Talent Development Centre

The Right Way to Prepare for an Interview with a Recruiter


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The Right Way to Prepare for an Interview with a RecruiterA couple weeks ago, we shared a positive finding from a survey that was conducted among Eagle’s Recruiters. Almost all contractors we meet with arrive on time and come well prepared. The same blog post pointed out that you will easily stick out like a sore thumb if you fail to follow suit on your interview. As promised, to help you meet recruiter expectations, here are the top ways Eagle’s Recruitment Team suggests you can prove how organized you really are.

  1. Bring the Right Things

There are many different items you can bring to an interview.  Here are the top suggestions from recruiters:

    • Pen and Paper/Notebook. Taking notes in any meeting not only shows that you’re listening well, but it helps you look back and remember everything that happened. Let’s face it, nobody has a perfect memory and there are many things you’ll want to remember: upcoming opportunities, answers to questions, or any to-dos you may have promised.
    • A Copy of Your Resume. And it should be the same resume you already sent the recruiter.  They will likely have a copy printed out for themselves and will ask questions about specific projects. Dialogue is a lot easier when you’re both looking at the same document and referencing the same sections.
    • Reference Information. If your interview is successful, the next step for a recruiter may be to contact some of your references. You could promise to email them when you get home, but it would be a lot more convenient for the recruiter if you had them readily available at that moment. Remember, recruiters are more likely to work with professionals who make their life easier.
    • Business Cards. Business cards add a professional touch, help with personal branding, and are one extra measure to make sure your contact information gets into the system.  Also, while most recruiters today are electronic, others still like to collect business cards for networking purposes.
  1. Wear the Right Clothes

A mere 8% of recruiters say they couldn’t care less about what a contractor wears to an interview, but over 20% say attire is one of the top qualities they consider to forming an opinion of a candidate.  When dressing for an interview, for any position, for any company, always dress professionally. That means nice, at the very minimum, a collared shirt, dress pants, and nice shoes.  A tie, for men, is a great touch and, if you’d really like to stand out, a suit wouldn’t hurt (a tuxedo may be over kill). We should point out that not a single recruiter said a contractor should wear jeans to an interview.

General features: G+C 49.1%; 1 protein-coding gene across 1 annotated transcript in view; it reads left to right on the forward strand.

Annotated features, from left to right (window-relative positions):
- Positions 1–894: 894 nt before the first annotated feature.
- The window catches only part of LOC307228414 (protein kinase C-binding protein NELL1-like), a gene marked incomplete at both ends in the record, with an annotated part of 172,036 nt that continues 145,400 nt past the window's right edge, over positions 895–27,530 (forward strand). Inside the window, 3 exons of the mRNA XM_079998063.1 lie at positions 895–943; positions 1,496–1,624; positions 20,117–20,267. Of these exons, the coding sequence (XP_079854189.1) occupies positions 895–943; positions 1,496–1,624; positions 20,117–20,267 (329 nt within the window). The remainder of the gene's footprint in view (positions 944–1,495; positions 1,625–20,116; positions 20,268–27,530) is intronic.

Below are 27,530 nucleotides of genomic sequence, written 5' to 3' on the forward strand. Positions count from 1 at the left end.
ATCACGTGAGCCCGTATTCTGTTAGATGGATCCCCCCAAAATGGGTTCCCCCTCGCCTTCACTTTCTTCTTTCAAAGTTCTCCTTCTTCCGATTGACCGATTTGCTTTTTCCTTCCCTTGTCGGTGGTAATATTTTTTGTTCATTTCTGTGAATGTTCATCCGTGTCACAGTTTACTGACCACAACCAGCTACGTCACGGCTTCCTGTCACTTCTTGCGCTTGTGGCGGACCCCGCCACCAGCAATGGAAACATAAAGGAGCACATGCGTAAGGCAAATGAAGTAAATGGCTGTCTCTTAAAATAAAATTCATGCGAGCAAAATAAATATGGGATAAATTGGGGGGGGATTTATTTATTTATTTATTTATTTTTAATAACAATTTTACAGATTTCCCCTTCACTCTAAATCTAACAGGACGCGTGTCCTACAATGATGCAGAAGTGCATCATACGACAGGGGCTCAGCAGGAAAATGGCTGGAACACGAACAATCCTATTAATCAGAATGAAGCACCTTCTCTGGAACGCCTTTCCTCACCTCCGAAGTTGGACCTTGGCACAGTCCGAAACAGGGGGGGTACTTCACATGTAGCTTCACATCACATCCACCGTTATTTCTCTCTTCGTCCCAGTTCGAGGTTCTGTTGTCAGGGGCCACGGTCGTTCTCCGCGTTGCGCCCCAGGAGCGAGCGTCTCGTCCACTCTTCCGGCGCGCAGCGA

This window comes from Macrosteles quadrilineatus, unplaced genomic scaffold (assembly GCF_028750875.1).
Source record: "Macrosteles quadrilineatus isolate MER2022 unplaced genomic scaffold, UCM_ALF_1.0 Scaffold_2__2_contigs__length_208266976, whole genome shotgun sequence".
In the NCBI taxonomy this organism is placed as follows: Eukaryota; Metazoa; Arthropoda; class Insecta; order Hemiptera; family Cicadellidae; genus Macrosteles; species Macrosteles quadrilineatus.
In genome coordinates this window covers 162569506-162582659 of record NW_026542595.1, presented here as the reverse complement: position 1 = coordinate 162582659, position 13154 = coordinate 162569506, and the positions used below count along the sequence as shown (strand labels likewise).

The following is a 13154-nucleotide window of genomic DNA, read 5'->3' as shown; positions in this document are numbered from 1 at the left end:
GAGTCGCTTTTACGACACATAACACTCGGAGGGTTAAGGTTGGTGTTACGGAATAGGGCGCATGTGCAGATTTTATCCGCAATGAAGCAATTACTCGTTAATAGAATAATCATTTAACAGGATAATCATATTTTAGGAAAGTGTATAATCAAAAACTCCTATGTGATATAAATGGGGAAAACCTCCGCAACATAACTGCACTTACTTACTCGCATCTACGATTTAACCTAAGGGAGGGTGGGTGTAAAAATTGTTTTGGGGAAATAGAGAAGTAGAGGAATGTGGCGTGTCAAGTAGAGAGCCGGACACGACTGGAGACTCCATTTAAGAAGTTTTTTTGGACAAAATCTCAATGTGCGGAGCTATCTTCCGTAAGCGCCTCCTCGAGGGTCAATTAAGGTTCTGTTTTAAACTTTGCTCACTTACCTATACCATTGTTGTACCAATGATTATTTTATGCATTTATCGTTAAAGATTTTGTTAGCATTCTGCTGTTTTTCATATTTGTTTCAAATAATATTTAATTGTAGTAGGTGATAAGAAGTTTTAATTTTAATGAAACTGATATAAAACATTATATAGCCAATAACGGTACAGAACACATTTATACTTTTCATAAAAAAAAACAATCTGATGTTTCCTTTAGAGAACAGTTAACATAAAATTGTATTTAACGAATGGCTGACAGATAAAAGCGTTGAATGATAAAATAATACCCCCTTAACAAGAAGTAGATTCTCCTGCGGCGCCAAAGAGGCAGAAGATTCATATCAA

1. Ask the Right Questions

Having prepared the right questions shows that you’ve thought about the interview, the potential opportunities, and that you’re interested in working with the agency. Arrive prepared with questions and right down the responses (remember the notebook we suggested earlier?). This will also help you compare other interviews you’ve had at other agencies when deciding who to work with.

  1. Follow-Up at the Right Time

Over 90% of recruiters say they like it when a candidate follows up after an interview with them. Of those recruiters, 3 out of 4 want to hear from you within 24 hours.  Make a point of sending that follow-up email or placing a phone call. Be sure to reference something you discussed in the interview to show you were engaged (again, remember that notebook?).

The majority of recruiters create first impressions based on how prepared you were for that interview.  Do you really want to ruin your chances at an opportunity or start a relationship on the wrong foot simply because you didn’t take a few minutes to prepare? Are there any other preparation tips you can share with our readers?  Share your thoughts below!

2 thoughts on “The Right Way to Prepare for an Interview with a Recruiter

  1. Thanks for this! Most of the information is just common sense, but I was really surprised to read that most recruiters prefer a follow-up within 24 hours; usually, I wait a week! To me, a week (or three days minimum), seems more polite, but I guess I need to be more aggressive.
    Cheers!

    1. Hi Dale – Thank you visiting the Talent Development Centre and for your comment. You’re right, a lot of these are common sense, but unfortunately, not everybody follows them. As far as the follow-up, every recruiter will obviously have different preferences, but yes, the majority of Eagle’s recruiters do appreciate the quicker ones. Glad you enjoyed the post!

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